Saturday, November 20, 2010

Mulberry and Blood Orange Cocktail

This week I'm hosting the 5th Anniversary edition of Weekend Herb Blogging and for the occasion I'm celebrating with the arrival of Mulberries.


mulberries© by Haalo


Mulberries aren't a true berry as they grow on a tree and the main varieties produce either, red, black or white fruit. I've used the red before in a mulberry and cinnamon cake but this is my first experience with the black mulberries.

The first thing to note is that these berries are extremely juicy - so juicy in fact that they can stain your fingers with their deep red juice. The second is that they are highly perishable - if you buy them make sure you have a use for them straight away. They are so delicate that even the pressure of sitting in their container caused the berries at the bottom to squash and release their juice.

When it came to deciding what to make this edition of Weekend Herb Blogging, something suitable for a celebration was in order. At first I thought of making something you could enjoy with champagne but then it came to me, how about something to put in the champagne.

The solution came in the form of a syrup - a mix of mulberry and blood orange juice.


mulberry blood orange champagne cocktail© by Haalo



Mulberry and Blood Orange Champagne Cocktail

200 grams fresh mulberries
1 blood orange, juiced
1 teaspoon sugar

Champagne, or you favourite Sparkling wine


Make the mulberry and blood orange syrup:

I've used blood orange mainly because of their colour but regular orange would also work - the final product might not be as intensely coloured.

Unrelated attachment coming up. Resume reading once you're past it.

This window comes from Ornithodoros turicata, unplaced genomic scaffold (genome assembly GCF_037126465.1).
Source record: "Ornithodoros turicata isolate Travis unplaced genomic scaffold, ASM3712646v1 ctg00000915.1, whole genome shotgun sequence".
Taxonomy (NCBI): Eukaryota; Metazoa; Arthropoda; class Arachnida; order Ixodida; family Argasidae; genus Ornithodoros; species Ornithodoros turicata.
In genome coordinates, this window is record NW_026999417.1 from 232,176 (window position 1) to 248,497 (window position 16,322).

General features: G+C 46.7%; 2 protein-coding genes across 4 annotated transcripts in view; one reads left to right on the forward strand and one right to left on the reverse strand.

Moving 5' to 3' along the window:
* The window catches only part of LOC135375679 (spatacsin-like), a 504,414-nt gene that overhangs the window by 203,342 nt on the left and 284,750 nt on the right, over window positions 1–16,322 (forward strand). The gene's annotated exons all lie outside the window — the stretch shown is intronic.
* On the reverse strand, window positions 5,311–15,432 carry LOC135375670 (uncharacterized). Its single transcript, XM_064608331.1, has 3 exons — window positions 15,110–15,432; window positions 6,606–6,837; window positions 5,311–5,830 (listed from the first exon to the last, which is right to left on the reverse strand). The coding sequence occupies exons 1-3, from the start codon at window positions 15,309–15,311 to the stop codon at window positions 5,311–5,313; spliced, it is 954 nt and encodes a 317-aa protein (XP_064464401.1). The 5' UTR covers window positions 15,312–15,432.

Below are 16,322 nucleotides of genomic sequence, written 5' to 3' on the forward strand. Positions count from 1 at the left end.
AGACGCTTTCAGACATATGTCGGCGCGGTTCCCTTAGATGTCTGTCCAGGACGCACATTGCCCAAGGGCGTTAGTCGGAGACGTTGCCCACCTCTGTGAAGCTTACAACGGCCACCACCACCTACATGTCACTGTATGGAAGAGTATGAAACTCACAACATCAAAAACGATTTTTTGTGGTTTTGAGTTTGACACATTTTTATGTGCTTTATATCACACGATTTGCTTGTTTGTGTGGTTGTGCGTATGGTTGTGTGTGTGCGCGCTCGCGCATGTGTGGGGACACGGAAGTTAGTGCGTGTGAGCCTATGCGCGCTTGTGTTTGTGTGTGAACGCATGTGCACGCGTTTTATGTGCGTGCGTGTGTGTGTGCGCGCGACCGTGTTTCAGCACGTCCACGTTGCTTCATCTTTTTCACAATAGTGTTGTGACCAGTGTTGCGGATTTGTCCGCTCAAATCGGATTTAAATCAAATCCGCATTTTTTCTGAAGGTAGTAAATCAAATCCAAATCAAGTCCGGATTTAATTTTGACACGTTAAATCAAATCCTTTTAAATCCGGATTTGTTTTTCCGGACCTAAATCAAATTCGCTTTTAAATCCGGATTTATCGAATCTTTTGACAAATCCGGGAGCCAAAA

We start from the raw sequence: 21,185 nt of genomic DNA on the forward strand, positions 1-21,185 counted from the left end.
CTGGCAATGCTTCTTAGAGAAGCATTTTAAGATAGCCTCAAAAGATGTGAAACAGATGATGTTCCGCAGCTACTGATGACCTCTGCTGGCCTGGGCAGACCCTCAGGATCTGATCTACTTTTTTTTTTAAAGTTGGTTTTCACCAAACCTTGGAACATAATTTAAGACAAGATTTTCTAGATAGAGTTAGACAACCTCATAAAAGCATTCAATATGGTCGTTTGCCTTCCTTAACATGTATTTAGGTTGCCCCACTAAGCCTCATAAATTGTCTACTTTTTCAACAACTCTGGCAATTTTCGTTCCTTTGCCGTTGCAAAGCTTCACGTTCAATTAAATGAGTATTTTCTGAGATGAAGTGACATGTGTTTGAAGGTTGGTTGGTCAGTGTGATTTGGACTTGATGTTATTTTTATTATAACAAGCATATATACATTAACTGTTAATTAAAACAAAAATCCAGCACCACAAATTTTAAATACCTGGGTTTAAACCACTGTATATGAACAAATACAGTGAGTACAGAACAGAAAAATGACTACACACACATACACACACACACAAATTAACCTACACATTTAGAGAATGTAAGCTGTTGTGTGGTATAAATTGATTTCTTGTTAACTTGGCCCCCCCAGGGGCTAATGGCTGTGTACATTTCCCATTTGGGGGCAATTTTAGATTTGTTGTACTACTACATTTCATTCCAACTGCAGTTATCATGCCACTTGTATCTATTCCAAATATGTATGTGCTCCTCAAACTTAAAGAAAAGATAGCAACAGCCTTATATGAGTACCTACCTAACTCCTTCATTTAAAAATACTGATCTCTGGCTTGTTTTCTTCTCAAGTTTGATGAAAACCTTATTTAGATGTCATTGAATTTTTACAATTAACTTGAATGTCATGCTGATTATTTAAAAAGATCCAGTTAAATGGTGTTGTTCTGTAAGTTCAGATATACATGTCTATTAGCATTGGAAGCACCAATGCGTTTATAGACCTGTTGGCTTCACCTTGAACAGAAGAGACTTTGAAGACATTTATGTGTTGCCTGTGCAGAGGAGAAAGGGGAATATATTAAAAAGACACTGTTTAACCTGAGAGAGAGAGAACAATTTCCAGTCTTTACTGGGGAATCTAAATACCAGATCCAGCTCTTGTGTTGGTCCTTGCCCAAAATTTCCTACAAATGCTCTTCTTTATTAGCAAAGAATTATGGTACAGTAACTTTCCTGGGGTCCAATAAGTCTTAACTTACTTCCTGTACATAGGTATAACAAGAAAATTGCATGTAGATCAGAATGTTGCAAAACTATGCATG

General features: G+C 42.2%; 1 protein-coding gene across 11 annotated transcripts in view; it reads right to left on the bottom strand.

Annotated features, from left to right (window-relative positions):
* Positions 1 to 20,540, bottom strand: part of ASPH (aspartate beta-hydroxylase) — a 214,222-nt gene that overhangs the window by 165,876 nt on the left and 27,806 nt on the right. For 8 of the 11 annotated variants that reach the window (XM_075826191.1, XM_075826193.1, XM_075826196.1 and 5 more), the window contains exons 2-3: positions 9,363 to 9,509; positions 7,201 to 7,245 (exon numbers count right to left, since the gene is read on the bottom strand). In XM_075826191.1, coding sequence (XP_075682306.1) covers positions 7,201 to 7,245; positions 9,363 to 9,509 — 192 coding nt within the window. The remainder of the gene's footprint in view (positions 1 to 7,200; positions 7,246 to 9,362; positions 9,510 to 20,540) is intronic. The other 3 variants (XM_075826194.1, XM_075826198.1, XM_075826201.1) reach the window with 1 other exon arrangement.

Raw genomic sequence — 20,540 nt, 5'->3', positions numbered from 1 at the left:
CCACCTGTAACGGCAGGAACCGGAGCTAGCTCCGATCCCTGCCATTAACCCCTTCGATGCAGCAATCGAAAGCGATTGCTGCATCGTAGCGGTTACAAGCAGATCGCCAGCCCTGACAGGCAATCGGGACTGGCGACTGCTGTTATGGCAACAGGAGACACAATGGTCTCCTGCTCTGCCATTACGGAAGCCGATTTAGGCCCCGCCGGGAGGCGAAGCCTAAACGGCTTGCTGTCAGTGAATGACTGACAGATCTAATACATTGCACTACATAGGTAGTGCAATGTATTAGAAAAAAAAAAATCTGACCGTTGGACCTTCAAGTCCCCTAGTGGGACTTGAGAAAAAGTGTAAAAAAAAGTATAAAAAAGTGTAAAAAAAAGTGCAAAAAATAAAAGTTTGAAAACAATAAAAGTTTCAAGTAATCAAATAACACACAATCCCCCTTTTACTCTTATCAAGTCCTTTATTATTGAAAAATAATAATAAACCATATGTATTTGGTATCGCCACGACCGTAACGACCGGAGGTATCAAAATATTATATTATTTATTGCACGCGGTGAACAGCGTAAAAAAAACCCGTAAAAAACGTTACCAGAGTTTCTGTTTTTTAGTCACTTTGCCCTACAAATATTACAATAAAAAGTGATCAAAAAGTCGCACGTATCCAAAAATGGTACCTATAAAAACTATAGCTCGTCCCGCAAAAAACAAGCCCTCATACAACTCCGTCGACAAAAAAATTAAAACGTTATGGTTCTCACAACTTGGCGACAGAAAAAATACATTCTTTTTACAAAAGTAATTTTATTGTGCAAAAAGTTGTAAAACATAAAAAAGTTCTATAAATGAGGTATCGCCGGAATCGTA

Put the mulberries, orange juice and sugar into a small saucepan and place over a low heat. Slowly let the mixture come to simmering point - stirring initially to dissolve the sugar and then occasionally to help the mulberries break down.

When the mixture has broken down fully, take a stick blender and blend until smooth. Strain this through a fine sieve and return the liquid to a clean pan. Simmer until the mixture reduces by a third.

Set aside to cool - when cool, place in a sealed bottle and store in the fridge.

To serve:

Give the syrup a stir before using - pour the cold syrup into a flute and then top with chilled Champagne.

You could also serve it with lemonade for a non-alcoholic version.


If you'd like to take part, there's still time to get your entries in.

Send your entries to whb AT cookalmostanything DOT com by
  • 3pm Sunday - Utah Time
  • 10pm Sunday - London Time
  • 11pm Sunday - Rome Time
  • 9am Monday - Melbourne (Aus) DS Time
Make sure your emails include the following information:
  • Your Name
  • Your Blog Name/URL
  • Your Post URL
  • A photo: 300px wide

5 comments:

  1. I have a mulberry tree!
    can't wait till next year to try your cocktail!

    it is a very interesting tree, beautiful yellow leaves in autumn.
    mulberry tree

    once they grow the white mulberry everywhere here, the leaves feed the silk pupes (they eat only this kind doesn't like the black or the red ones)
    now it is a tree very difficult to find to buy.

    happy 5th anniversary!!
    baciusss
    brii

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  2. How beautiful does this cocktail look!! It would go down well with this summer that we have at the moment

    ReplyDelete
  3. What a beautiful color! I must admit that I have never tasted mulberries, though I am familiar with the tree (as brii explains, it was once common in Italy) and with mulberry paper. This is a perfect entry for a celebratory edition of WHB.

    ReplyDelete
  4. I have 3 mulberry trees, but none of them are doing so well. Very small amounts of fruit. Yours look fabulous.

    ReplyDelete
  5. How wonderful to have your own mulberry tree Brii!

    Thanks MRM!

    Thanks Simona!

    Thanks Claudia - I can only wish I had a mulberry tree, I have to rely on finding the fruit at farmers markets.

    ReplyDelete

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